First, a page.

An election judge’s day starts at 6 a.m. and keeps going even after the polls close.
“Elections and working for Teton County Search and Rescue are the only things that have kept me up for 14 hours at a time,” said Keith Benefiel, long-time Wilson resident and election judge.
The duties, which include setting up and breaking down poll sites, greeting, checking in and registering voters and handing out ballots, require dedication and long hours. As such, most are retirees or semiretirees because of the time commitment.
“It’s a lot of responsibility to make the numbers match,” said Diane Benefiel, Keith’s wife. “But everybody should be a poll judge because it’s very educational, and it gives you a lot of confidence in the process. It’s like balancing a cash register at the end of the night — there can be no question.”
In addition to an hourly rate of $12 and gas reimbursement, volunteers are well fed with casseroles, lasagna and more on Election Day.
“We gain five pounds that day,” Keith Benefiel said.
Bobbi Thomasma even brings sweets of her own to pass out to voters.
“It’s very important to have peanut M&Ms so they can take some after they’ve voted,” Thomasma said. “It’s very important for you to be friendly.”
Thomasma, who has lived in Jackson for 40 years, is one of the longest-serving election judges in the county.
“I can’t imagine living here and not contributing to the community,” she said. “Volunteering has really enriched my life — and I don’t like cleaning the house that much.”
Sandra Rodeck is a Jackson native who was born in the old St. John’s Medical Center log hospital. She’s part of three generations, including her mother and daughter, who’ve worked as election judges, and said that played a major role in her becoming an election judge.
“I always took my kids with me to vote,” Rodeck said.
Experts on the process
Diane Benefiel said that voter fraud, something that’s been discussed at the national level, isn’t something to worry about in Jackson, or anywhere else.
“Working for the polls you understand how hard it would be for anybody to pull a fake ballot, especially in small towns,” she said.
For years longtime judges knew all the faces coming in an out of precincts, Benefiel said.
“We literally knew 90 percent of the people who walked in the door. We know who is in the cemetery and who is walking around,” she said. “Now it’s a little more difficult to know everyone because there are lots of young faces.”
That doesn’t mean there aren’t conspiracy theorists coming to the polls. In years past partitions read “Tote A Vote,” a slogan one voter read as an endorsement of the Tea Party (“Tote A” spaced differently spells “To Tea”). When that came to the surface volunteers and county officials had to cover the words with tape to prevent any further misconceptions.
But election judges also have fun at the polls. Volunteers recall notable moments like the “one person who does a cartwheel” after casting a ballot, and one time when a “moose family kept people from voting” because the cow and her two calves decided to take a nap on the handicap ramp.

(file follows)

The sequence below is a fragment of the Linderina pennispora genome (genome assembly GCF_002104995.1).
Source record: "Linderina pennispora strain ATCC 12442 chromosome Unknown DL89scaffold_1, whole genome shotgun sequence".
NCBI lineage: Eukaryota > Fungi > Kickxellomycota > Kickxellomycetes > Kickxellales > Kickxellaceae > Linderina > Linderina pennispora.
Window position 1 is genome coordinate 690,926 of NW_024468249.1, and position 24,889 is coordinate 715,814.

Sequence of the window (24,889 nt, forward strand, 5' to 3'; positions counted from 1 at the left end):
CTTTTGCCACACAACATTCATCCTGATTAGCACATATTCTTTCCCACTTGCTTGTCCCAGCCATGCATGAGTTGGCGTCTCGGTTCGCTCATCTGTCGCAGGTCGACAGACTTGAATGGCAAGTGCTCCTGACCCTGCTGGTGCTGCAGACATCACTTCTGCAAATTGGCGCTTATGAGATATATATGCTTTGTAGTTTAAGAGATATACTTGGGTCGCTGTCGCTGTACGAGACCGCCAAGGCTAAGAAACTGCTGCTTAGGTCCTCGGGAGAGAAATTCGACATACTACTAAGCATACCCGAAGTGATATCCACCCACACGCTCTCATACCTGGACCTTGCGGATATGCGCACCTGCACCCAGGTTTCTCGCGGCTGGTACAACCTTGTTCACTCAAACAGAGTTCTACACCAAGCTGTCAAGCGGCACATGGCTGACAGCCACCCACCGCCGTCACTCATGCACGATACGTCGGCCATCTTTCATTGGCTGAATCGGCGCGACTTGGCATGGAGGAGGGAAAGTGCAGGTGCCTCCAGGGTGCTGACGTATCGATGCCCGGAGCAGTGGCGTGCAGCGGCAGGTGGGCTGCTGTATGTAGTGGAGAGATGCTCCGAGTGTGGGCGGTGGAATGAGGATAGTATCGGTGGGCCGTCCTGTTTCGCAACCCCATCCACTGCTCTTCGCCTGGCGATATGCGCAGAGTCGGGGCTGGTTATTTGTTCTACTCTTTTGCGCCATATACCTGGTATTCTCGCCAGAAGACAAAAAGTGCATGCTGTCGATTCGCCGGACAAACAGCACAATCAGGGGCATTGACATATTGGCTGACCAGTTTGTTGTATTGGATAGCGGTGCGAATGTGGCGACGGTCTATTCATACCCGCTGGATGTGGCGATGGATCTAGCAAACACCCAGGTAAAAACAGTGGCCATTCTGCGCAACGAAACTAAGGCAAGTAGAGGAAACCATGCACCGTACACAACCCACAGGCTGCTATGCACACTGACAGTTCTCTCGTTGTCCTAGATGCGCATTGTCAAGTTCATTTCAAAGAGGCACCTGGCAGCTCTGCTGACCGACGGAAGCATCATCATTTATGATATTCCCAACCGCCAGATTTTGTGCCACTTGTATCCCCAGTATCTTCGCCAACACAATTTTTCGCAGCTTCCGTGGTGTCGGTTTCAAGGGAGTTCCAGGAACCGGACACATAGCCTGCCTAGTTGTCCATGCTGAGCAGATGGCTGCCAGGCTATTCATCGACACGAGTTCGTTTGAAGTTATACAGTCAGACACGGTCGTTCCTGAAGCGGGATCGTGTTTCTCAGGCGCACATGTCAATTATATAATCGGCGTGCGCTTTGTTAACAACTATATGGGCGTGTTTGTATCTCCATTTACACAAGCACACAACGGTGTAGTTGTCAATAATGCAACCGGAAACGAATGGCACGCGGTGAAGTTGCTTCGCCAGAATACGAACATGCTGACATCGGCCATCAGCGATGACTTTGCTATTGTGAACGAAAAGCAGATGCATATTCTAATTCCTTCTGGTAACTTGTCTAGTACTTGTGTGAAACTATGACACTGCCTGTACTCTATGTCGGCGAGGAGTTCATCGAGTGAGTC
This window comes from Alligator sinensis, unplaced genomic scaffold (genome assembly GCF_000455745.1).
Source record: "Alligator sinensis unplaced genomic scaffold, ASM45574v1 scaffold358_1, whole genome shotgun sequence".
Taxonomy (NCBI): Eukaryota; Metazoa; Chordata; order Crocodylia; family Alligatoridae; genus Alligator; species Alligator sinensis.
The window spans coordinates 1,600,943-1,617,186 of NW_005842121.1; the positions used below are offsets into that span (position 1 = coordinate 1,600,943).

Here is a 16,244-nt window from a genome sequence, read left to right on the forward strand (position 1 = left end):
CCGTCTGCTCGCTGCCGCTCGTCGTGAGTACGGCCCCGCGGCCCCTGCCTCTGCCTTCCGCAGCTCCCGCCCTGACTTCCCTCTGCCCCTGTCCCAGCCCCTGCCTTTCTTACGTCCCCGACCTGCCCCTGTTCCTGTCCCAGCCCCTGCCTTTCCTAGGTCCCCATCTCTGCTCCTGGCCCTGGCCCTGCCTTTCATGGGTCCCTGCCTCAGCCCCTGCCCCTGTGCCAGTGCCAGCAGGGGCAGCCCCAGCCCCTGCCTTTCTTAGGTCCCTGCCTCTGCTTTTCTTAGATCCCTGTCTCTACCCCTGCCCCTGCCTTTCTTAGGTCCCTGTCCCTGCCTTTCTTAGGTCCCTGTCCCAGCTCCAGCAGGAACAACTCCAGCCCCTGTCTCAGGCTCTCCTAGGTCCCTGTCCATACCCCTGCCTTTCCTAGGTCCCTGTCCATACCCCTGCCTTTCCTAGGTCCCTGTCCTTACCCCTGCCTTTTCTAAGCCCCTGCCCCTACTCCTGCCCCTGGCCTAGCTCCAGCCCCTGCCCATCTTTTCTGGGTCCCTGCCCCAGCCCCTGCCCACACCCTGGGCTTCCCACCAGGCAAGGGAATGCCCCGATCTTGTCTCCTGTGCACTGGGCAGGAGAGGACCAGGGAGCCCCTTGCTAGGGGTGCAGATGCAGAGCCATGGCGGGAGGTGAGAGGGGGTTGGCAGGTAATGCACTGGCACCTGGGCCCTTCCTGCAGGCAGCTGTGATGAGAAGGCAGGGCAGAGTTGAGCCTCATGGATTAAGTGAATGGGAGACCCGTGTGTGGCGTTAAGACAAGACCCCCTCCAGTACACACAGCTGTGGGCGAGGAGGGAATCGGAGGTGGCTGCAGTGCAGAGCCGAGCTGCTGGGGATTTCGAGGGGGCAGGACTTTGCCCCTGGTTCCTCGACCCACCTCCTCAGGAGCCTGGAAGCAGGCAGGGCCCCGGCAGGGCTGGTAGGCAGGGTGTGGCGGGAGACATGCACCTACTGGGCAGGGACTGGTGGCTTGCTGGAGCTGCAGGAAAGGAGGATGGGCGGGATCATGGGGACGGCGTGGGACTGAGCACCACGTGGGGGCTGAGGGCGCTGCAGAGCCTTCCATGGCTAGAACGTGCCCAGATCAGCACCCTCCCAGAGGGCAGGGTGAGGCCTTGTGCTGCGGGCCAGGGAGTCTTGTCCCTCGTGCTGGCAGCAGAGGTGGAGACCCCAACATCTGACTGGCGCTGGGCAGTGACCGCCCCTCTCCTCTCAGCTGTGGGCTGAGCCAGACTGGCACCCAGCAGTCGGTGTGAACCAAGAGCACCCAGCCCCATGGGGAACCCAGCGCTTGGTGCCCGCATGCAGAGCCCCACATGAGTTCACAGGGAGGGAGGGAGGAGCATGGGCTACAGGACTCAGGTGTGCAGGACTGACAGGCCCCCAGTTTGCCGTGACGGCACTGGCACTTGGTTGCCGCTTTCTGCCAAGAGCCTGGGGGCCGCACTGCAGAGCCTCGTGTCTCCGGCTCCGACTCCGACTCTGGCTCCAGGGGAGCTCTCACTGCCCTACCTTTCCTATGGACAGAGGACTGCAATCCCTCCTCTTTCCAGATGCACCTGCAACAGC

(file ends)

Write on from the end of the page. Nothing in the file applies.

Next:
Precincts to voting centers
Rodeck remembered what it was like to volunteer before voting centers became the norm. She’d recognize everyone in her precinct — “you knew your neighbors.”
“It was a little intimidating to go to the regional voting centers at first,” she said. “Because they are far busier and there are lots of people you don’t know. But they train you well, and it’s not a difficult job other than sitting indoors on a nice day for 12 hours. It seemed like it worked better, and it was easier.”
Keith Benefiel noticed the process went smoothly in the fall election.
“I was afraid that by cutting down the sites from 13 to six it would disenfranchise people, but we had record turnouts,” he said.
Thomasma also felt like the process has been “streamlined.”
Poll judges agree — Americans should be more involved in the political process. Rodeck called it “an incredible privilege.”
“We better use it, or we’ll lose it,” she said. “Be informed and speak up when you can. Citizens in this country need to be a little more serious about their citizenship and pay attention to the privileges we have, why we have them and how we can keep them. If you don’t care for the current choices, do something about it.”
“I think it should be a responsibility of citizens to vote,” Diane Benefiel said.
The Benefiels said it’s discouraging to see low turnout. But in the past few years they’ve been excited to see younger voters at the polls.
“We don’t just want old farts like us voting,” Keith Benefiel said.
Thomasma said she hopes young people see voting as “imperative” and that “a man’s vote and a woman’s vote aren’t different — it’s a human vote.”
“I can’t imagine not voicing your opinion,” she added. “If these people are very bright and have a lot to say, make sure to say it at the polls.”
Keith Benefiel said it gives them hope when people make it to the polls.
“You’ll see quadriplegics, people in wheelchairs, people so old they can barely get out of the car,” he said. “What [some] people go through to vote just makes you wonder what’s the matter with everybody else.”